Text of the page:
BACKGROUND: Presently a median of 37.5% of the U.S. skilled nursing facility (SNF) workforce has been vaccinated for COVID-19. It is essential to understand vaccine hesitancy among SNF workers to inform vaccine campaigns going forward. OBJECTIVE: To describe the concerns raised among healthcare workers and staff from SNFs during town hall meetings. DESIGN: Sixty-three SNFs from four corporations were invited to send Opinion Leaders, outspoken staff from nursing, nurse aid, dietary, housekeeping or recreational therapy, to attend a 1-h virtual town hall meeting. Meetings used a similar format where the moderator solicited concerns that the attendees themselves had or had heard from others in the facility about the COVID-19 vaccine. Physicians and moderators used personal stories to address concerns and reaffirmed positive emotions. SETTING: Twenty-six video town hall meetings with SNF staff. PARTICIPANTS: Healthcare workers and staff, with physicians serving as content experts. MEASUREMENT: Questions and comments about the COVID-19 vaccines noted by physicians. RESULTS: One hundred and ninety three staff from 50 facilities participated in 26 meetings between December 30, 2020 and January 15, 2021. Most staff reported getting information about the vaccine from friends or social media. Concerns about how rapidly the vaccines were developed and side effects, including infertility or pregnancy related concerns, were frequently raised. There were no differences in concerns raised by discipline. Questions about returning to prior activities after being vaccinated were common and offered the opportunity to build on positive emotions to reduce vaccine hesitancy. CONCLUSIONS: Misinformation about the COVID-19 vaccine was widespread among SNF staff. Sharing positive emotions and stories may be more effective than sharing data when attempting to reduce vaccine hesitancy in SNF staff.


Subject(s)
COVID-19 Vaccines/administration & dosage , COVID-19/prevention & control , Nursing Staff/psychology , Skilled Nursing Facilities , Communication , Humans , Physicians/psychology , Vaccination Refusal/psychology
10.
J Am Med Dir Assoc ; 22(6): 1133-1137, 2021 06.
Article in English | MEDLINE | ID: covidwho-1141947

ABSTRACT

OBJECTIVE: The vaccination of skilled nursing facility (SNF) staff is a critical component in the battle against COVID-19. Together, residents and staff constitute the single most vulnerable population in the pandemic. The health of these workers is completely entangled with the health of those they care for. Vaccination of SNF staff is key to increasing uptake of the vaccine, reducing health disparities, and reopening SNFs to visitors. Yet, as the vaccine rollout begins, some SNF staff are declining to be vaccinated. The purpose of this article is to describe reasons for COVID-19 vaccine hesitancy reported by staff of skilled nursing facilities and understand factors that could potentially reduce hesitancy. DESIGN: Five virtual focus groups were conducted with staff of SNFs as part of a larger project to improve vaccine uptake. SETTING AND PARTICIPANTS: Focus groups with 58 staff members were conducted virtually using Zoom. MEASURES: Focus groups sought to elicit concerns, perspectives, and experiences related to COVID-19 testing and vaccination. RESULTS: Our findings indicate that some SNF staff are hesitant to receive the COVID-19 vaccine. Reasons for this hesitancy include beliefs that the vaccine has been developed too fast and without sufficient testing; personal fears about pre-existing medical conditions, and more general distrust of the government. CONCLUSIONS AND IMPLICATIONS: SNF staff indicate that seeing people like themselves receive the vaccination is more important than seeing public figures. We discuss the vaccination effort as a social enterprise and the need to develop long-term care provider-academic-community partnerships in response to COVID-19 and in expectation of future pandemics.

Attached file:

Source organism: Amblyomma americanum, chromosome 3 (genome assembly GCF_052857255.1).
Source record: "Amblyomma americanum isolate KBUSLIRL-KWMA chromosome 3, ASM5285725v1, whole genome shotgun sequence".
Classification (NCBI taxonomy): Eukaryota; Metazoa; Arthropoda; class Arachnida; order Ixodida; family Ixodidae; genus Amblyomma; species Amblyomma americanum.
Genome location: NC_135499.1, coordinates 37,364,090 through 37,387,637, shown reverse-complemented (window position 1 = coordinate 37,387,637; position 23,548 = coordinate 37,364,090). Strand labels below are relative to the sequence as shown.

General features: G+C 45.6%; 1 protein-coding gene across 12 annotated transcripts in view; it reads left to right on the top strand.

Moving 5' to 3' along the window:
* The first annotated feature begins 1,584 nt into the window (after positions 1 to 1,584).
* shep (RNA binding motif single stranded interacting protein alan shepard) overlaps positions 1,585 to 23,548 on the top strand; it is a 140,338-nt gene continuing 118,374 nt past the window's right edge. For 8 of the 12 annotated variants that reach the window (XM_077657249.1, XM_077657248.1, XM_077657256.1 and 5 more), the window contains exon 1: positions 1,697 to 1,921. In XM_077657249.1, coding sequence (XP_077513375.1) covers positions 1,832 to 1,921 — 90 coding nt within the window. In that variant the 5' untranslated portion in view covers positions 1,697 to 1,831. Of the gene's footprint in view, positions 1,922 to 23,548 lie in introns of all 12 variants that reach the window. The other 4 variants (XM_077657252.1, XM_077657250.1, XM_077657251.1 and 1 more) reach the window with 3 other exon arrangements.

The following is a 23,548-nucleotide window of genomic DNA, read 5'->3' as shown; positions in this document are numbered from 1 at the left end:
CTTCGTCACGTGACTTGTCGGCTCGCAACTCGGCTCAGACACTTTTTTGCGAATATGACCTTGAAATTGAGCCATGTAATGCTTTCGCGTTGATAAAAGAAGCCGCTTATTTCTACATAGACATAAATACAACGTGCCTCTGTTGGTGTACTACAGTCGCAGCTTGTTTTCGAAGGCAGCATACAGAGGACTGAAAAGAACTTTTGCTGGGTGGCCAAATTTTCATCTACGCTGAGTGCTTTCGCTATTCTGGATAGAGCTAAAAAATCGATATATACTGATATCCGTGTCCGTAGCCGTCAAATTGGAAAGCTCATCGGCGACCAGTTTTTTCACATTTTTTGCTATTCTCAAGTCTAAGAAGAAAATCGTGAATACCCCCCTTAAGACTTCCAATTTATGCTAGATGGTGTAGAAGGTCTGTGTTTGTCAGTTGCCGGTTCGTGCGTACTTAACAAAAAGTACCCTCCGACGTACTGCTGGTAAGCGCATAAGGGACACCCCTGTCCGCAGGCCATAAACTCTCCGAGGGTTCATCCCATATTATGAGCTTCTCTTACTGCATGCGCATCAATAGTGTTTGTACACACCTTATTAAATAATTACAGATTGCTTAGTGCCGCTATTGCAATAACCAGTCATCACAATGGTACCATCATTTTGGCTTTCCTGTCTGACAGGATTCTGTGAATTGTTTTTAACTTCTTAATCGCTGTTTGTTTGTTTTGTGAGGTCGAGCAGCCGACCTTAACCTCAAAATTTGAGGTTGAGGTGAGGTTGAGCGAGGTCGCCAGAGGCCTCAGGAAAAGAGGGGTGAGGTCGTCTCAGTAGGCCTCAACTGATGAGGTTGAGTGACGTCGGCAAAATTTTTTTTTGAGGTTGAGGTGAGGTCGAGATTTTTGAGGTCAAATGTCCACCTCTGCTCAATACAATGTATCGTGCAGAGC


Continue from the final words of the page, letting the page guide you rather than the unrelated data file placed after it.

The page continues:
Subject(s)
COVID-19 Vaccines/administration & dosage , COVID-19 , Health Personnel/psychology , Skilled Nursing Facilities , Vaccination Refusal/psychology , COVID-19/prevention & control , COVID-19 Testing , Focus Groups , Humans
11.
MMWR Morb Mortal Wkly Rep ; 70(5): 178-182, 2021 Feb 05.
Article in English | MEDLINE | ID: covidwho-1063531

ABSTRACT

Residents and staff members of long-term care facilities (LTCFs), because they live and work in congregate settings, are at increased risk for infection with SARS-CoV-2, the virus that causes coronavirus disease 2019 (COVID-19) (1,2). In particular, skilled nursing facilities (SNFs), LTCFs that provide skilled nursing care and rehabilitation services for persons with complex medical needs, have been documented settings of COVID-19 outbreaks (3). In addition, residents of LTCFs might be at increased risk for severe outcomes because of their advanced age or the presence of underlying chronic medical conditions (4). As a result, the Advisory Committee on Immunization Practices has recommended that residents and staff members of LTCFs be offered vaccination in the initial COVID-19 vaccine allocation phase (Phase 1a) in the United States (5). In December 2020, CDC launched the Pharmacy Partnership for Long-Term Care Program* to facilitate on-site vaccination of residents and staff members at enrolled LTCFs. To evaluate early receipt of vaccine during the first month of the program, the number of eligible residents and staff members in enrolled SNFs was estimated using resident census data from the National Healthcare Safety Network (NHSN†) and staffing data from the Centers for Medicare & Medicaid Services (CMS) Payroll-Based Journal.§ Among 11,460 SNFs with at least one vaccination clinic during the first month of the program (December 18, 2020-January 17, 2021), an estimated median of 77.8% of residents (interquartile range [IQR] = 61.3%- 93.1%) and a median of 37.5% (IQR = 23.2%- 56.8%) of staff members per facility received ≥1 dose of COVID-19 vaccine through the Pharmacy Partnership for Long-Term Care Program. The program achieved moderately high coverage among residents; however, continued development and implementation of focused communication and outreach strategies are needed to improve vaccination coverage among staff members in SNFs and other long-term care settings.